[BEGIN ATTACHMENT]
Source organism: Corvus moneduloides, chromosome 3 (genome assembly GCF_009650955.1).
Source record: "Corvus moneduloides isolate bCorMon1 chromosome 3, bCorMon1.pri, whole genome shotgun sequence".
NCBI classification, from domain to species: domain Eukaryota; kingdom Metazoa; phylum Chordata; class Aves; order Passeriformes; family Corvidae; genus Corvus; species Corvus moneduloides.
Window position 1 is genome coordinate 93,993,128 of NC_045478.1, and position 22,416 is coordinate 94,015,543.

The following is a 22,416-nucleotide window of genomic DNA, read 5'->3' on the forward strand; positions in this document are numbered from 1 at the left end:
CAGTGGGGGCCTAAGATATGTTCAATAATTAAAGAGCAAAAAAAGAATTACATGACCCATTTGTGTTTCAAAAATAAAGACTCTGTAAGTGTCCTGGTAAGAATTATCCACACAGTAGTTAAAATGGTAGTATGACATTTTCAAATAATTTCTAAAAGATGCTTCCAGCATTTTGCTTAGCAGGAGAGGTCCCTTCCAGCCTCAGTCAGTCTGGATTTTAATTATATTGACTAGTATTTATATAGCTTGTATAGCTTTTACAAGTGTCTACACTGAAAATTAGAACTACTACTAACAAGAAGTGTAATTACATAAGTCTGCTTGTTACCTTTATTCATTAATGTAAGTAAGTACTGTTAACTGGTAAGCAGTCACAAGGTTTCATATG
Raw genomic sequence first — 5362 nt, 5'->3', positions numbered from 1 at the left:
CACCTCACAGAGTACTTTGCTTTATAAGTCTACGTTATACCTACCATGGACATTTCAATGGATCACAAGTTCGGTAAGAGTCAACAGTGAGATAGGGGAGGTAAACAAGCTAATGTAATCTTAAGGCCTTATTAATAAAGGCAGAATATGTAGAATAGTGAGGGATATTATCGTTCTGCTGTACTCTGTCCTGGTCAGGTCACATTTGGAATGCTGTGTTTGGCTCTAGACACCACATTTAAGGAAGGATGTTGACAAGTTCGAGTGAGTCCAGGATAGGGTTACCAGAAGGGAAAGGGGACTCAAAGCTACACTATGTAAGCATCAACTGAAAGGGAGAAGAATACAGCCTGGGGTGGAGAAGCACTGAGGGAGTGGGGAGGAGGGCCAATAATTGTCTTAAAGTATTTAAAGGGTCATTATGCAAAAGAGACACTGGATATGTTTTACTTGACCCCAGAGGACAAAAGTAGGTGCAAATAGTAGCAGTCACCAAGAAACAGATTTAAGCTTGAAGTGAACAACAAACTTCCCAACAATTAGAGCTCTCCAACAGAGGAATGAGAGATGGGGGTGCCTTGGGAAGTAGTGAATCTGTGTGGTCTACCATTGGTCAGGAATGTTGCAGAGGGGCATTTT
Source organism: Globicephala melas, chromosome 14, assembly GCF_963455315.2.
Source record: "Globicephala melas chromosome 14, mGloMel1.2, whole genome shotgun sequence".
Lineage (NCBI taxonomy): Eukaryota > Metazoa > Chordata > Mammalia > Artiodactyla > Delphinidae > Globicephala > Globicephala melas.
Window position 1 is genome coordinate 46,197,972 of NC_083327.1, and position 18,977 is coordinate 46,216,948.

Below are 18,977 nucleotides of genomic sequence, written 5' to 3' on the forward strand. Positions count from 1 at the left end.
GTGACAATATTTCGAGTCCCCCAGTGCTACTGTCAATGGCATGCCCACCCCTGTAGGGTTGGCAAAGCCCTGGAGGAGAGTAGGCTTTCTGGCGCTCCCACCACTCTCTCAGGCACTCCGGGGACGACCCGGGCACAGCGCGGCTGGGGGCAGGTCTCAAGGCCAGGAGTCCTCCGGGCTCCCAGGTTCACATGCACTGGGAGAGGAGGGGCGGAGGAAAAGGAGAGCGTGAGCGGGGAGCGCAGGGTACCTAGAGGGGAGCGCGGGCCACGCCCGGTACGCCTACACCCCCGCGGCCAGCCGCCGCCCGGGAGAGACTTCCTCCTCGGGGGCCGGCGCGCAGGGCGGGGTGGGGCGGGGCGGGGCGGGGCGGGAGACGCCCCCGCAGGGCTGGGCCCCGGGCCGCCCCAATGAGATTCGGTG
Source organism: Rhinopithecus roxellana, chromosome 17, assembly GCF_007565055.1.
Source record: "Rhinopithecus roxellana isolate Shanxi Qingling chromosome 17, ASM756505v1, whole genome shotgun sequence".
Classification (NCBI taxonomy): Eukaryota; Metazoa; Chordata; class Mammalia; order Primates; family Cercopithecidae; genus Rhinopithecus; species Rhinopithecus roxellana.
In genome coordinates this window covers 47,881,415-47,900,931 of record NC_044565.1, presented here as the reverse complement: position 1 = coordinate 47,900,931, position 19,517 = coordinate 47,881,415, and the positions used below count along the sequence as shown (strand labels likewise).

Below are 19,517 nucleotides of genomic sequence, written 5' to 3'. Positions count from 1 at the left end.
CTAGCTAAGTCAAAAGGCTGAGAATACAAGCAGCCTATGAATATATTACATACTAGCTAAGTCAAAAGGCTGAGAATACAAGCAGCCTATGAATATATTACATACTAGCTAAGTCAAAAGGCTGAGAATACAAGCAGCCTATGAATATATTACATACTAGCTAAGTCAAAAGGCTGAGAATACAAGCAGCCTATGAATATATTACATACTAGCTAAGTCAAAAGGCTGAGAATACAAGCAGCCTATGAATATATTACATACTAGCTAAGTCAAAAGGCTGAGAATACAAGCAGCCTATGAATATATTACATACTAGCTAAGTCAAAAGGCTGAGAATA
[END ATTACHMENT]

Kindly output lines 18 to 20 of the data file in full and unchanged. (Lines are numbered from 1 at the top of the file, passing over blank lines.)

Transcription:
In genome coordinates this window covers 47,881,415-47,900,931 of record NC_044565.1, presented here as the reverse complement: position 1 = coordinate 47,900,931, position 19,517 = coordinate 47,881,415, and the positions used below count along the sequence as shown (strand labels likewise).

Below are 19,517 nucleotides of genomic sequence, written 5' to 3'. Positions count from 1 at the left end.
CTAGCTAAGTCAAAAGGCTGAGAATACAAGCAGCCTATGAATATATTACATACTAGCTAAGTCAAAAGGCTGAGAATACAAGCAGCCTATGAATATATTACATACTAGCTAAGTCAAAAGGCTGAGAATACAAGCAGCCTATGAATATATTACATACTAGCTAAGTCAAAAGGCTGAGAATACAAGCAGCCTATGAATATATTACATACTAGCTAAGTCAAAAGGCTGAGAATACAAGCAGCCTATGAATATATTACATACTAGCTAAGTCAAAAGGCTGAGAATACAAGCAGCCTATGAATATATTACATACTAGCTAAGTCAAAAGGCTGAGAATA